Coverage under sea policy: Sea policy remains invalid unless following things are provided under it:
1. Particular risk or adventure.
2. Names of the subscribers or underwriters.
3. Amount of the insurance.
Bonds, debentures, or other securities issued on loans under Act XI of 1879 u/s 8: Stamp duty is paid at once for whole amount of the loan. Payment of loan on installments does not effect the stamp duty. Subsequently no duty is paid.
10% debentures are forfeited where they are issued without payment of compulsory stamp duty. Such deduction is calculated on the payable stamp duty.
Examination and impounding of instrument u/s 33: The Civil Judge had the authority to impound (confine, confiscate) the document if he is of opinion that document is not sufficiently stamped. He could admit the document in evidence if eleven times the stamp duty was paid. If the document was not admitted in evidence then S. 38 (2) was applicable and the document was to be sent to the Collector. U/s 38 (2) he could only send the to the Collector, he had no power to impose penalty.
1. Must be stamped:
2. Who can impound:
a) Every person consented:
b) In-charge of public office:
3. Exception: Criminal Court cannot impound document except trial under chapters 12 and 36.
c) Protection of right:
d) Income of government:
c) Prevention of government loss:
Special provision as to unstamped receipts u/s 34: When during audit any receipt is produced before auditor or public officer unstamped on which duty is payable maximum twenty five paisas, it shall not be impounded (taking into custody). Only deficiency shall be made good.
The person producing such receipt shall be required to affix duly stamp on the receipt for its presentation.
Instruments not duly stamped inadmissible in evidence u/s 35: It is general provision of Stamp Act as with as of the Qanun-e-Shahdat Order, that document having no duly stamped or deficiently stamped is not acceptable in evidence.
Where document produced for evidence requires maximum stamp duty paisas twenty five, penalty shall be imposed to Rs. 5/-, but where deficiency is more than Rs. 5/- then ten time penalty of the due duty shall be imposed in addition to the actual duty.
A seller is liable to pay stamp duty on receipt when he issues cash memo or any receipt of payment of cash. Where seller issues receipt unstamped, buyer can produce this receipt against seller upon the payment of penalty of Rs. 1/-.
Where contract is made through correspondence, they shall be admissible in evidence provided that any one of them is duly stamped.
Document of any nature cannot be confiscated or impounded in criminal proceedings. All documents are liable to admit in evidence. A criminal Court cannot refuse to admit a document in evidence though it is not duly stamped.
All instruments executed by or on behalf of government are exempt from the payment of compulsory duty.
Admission of instrument where not to be questioned u/s 36: Where Court admits any document in evidence, objection cannot be raised by the party as to its insufficiency of the stamps. Only appellate Court can take its notice at its own motion.
Admission of improperly stamped instruments u/s 37: Where stamps are affixed of the sufficient amount but with wrong description, deficiency can be made good. This is upto government whatever laws are made to do so.
Person may commit mistake as to stamp of actual denomination and affixes the postal stamp. He has not tried to avoid the affixation of stamp. He can be allowed to affix the stamps of correct denomination.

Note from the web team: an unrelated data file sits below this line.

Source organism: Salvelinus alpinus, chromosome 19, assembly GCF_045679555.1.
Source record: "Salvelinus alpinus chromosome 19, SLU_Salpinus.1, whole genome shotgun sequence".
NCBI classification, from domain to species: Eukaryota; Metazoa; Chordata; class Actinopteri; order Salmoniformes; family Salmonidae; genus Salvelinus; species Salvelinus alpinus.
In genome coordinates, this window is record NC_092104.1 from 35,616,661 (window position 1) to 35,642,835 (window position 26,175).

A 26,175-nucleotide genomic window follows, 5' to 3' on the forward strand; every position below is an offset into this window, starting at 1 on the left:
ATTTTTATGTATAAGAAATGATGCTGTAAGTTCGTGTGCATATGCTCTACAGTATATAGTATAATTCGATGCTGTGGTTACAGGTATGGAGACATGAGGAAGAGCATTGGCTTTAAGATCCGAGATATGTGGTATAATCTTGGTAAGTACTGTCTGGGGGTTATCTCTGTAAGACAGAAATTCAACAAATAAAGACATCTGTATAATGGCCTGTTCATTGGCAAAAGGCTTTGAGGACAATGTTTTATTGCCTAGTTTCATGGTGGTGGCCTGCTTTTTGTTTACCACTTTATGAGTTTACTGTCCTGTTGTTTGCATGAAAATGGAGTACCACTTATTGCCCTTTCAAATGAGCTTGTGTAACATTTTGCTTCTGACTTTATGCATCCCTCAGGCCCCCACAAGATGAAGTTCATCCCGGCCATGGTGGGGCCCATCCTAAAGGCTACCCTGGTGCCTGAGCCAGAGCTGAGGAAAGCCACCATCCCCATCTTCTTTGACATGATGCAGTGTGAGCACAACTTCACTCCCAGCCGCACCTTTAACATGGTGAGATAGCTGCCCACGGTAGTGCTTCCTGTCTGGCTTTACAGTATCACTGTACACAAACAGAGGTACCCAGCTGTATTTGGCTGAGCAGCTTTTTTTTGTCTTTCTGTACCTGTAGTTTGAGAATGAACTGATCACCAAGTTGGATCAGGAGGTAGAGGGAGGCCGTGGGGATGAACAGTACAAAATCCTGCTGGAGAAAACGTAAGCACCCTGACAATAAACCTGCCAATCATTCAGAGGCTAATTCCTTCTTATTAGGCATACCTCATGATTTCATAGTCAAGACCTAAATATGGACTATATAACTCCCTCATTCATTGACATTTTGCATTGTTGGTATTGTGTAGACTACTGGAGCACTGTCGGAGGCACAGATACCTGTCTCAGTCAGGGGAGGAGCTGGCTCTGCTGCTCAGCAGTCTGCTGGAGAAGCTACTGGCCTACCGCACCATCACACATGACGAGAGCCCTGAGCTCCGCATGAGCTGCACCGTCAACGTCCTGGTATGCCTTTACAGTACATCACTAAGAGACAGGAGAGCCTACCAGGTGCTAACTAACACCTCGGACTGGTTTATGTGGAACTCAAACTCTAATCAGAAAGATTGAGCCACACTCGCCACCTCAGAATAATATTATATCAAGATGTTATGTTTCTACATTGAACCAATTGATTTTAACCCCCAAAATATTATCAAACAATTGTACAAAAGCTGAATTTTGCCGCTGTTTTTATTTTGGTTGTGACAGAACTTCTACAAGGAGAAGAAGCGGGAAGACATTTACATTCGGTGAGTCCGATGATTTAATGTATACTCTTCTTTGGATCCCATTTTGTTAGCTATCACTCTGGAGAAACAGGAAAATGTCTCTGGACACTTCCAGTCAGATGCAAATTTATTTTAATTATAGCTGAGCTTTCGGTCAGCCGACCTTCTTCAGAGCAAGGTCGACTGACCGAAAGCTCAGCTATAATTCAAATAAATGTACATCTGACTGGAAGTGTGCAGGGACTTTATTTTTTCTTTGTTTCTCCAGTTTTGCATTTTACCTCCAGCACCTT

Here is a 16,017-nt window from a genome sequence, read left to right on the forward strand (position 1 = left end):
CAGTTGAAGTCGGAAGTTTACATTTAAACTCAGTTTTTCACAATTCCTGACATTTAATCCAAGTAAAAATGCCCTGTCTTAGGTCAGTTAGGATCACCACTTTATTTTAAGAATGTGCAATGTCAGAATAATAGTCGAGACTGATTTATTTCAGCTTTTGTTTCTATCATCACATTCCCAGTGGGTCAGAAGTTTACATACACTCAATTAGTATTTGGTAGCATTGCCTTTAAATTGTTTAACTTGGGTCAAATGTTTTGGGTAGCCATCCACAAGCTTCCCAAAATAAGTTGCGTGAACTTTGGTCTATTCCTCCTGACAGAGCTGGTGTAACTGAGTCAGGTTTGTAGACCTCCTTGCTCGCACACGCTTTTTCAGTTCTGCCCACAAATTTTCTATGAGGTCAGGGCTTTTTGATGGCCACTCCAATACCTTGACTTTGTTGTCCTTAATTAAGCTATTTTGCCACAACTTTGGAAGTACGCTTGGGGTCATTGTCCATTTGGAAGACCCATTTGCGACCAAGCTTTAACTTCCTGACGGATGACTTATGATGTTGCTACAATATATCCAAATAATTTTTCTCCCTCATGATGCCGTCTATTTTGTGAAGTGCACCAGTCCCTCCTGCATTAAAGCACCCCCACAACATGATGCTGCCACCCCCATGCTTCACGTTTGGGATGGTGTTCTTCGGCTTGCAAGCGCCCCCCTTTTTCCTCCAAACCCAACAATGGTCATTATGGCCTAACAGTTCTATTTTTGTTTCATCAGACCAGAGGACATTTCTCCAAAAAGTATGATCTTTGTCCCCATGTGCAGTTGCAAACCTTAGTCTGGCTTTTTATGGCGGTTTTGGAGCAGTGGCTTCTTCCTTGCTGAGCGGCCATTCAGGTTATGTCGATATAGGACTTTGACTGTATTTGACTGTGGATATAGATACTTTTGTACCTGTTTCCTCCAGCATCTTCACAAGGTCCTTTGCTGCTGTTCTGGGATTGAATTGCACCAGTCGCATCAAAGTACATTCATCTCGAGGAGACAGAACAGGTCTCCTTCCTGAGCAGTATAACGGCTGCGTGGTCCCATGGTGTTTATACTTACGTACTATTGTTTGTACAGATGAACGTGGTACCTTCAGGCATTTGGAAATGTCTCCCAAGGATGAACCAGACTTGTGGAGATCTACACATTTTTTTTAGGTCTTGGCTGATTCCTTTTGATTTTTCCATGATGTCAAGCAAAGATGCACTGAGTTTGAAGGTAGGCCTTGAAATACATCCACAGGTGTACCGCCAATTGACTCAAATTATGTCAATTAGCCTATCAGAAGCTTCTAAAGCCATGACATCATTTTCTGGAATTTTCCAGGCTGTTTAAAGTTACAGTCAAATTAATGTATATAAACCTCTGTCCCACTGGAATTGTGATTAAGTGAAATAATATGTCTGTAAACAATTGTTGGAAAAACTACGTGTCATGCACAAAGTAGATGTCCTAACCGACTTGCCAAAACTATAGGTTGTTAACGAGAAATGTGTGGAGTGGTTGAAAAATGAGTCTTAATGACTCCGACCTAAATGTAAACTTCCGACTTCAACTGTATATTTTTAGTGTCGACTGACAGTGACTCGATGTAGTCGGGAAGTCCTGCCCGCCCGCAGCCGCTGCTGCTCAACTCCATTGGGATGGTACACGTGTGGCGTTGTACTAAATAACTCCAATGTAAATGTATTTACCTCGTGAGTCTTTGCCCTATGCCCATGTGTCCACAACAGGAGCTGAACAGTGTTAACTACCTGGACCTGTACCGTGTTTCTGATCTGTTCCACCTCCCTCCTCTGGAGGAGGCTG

Offences under Stamp Act u/ss 62 to 69: Following the offences under Stamp Act:
1. Drawing Bill of Exchange or Promissory Note without stamps other as witness:
2. Making Bill of Exchange or Promissory Note without stamps other as witness:
3. Issuance Bill of Exchange or Promissory Note without stamps other as witness:
4. Transferring Bill of Exchange or Promissory Note without stamps other as witness:
5. Signing Bill of Exchange or Promissory Note without stamps other as witness:
6. Execution Bill of Exchange or Promissory Note without stamps other as witness:
7. Voting as proxy without affixing stamps:
8. Attempting to vote as proxy without affixing stamps:
9. Failure to cancel stamps: Penalty is Rs. 200/-/ as fine.
10. Defraud to government:
11. Refuses to give receipt:
12. Separate receipts to defeat stamps:
13. Postdating Bill of Exchange to defraud government:
14. Disobey rules in selling stamps:
15. Selling stamps without appointment:
Aims and objectives of Stamp Act: Following can be described:
1. To increase government income:
2. Regularization of document:
3. Evidentiary value of document:
4. Creation of rights:
5. Registration on duty payment:
6. Penalization on unpaid duty:
7. Prevention of fraud and loss to government:
8. Consolidation the law relating to stamps:
9. Amend the law relating to stamps:
Law regarding refund of stamps not used for proper purpose: Sections 54 to 59 of the Stamp Act are related with the refund of stamps which are not used for the purpose they were bought. Rule 19 of Stamp Rules prescribes that any person either seller or his power of attorney may get refund of the stamps.
Akram, Advocate filed an application in the office of District Officer
Akram, Advocate, aggrieved by the said order, filed an Appeal No. 11572 of
2005, in Lahore High Court,
In the said appeal, the seller was also a party and was called to appear in court, but she did not appear before court, therefore, court decided an appeal in favour of appellant.
Mr. Justice Nasim Sikander of Lahore High Court adjudicated in a similar Civil Miscellaneous to refund the stamp papers to the applicant rather seller.